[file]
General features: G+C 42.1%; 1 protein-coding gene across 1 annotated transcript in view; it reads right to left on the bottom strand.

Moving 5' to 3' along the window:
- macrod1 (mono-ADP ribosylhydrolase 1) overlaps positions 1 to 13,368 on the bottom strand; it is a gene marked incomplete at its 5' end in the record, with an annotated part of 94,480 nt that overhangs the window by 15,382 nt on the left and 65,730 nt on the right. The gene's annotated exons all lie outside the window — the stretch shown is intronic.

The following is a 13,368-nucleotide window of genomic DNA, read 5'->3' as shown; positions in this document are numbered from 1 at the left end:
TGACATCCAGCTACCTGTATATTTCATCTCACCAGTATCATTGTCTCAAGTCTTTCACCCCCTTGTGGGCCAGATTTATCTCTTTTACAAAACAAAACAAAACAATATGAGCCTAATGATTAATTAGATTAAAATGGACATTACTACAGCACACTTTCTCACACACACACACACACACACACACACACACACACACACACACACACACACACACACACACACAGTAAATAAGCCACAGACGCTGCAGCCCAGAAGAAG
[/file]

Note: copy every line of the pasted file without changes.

General features: G+C 42.1%; 1 protein-coding gene across 1 annotated transcript in view; it reads right to left on the bottom strand.

Moving 5' to 3' along the window:
- macrod1 (mono-ADP ribosylhydrolase 1) overlaps positions 1 to 13,368 on the bottom strand; it is a gene marked incomplete at its 5' end in the record, with an annotated part of 94,480 nt that overhangs the window by 15,382 nt on the left and 65,730 nt on the right. The gene's annotated exons all lie outside the window — the stretch shown is intronic.

The following is a 13,368-nucleotide window of genomic DNA, read 5'->3' as shown; positions in this document are numbered from 1 at the left end:
TGACATCCAGCTACCTGTATATTTCATCTCACCAGTATCATTGTCTCAAGTCTTTCACCCCCTTGTGGGCCAGATTTATCTCTTTTACAAAACAAAACAAAACAATATGAGCCTAATGATTAATTAGATTAAAATGGACATTACTACAGCACACTTTCTCACACACACACACACACACACACACACACACACACACACACACACACACACACACACACACACAGTAAATAAGCCACAGACGCTGCAGCCCAGAAGAAG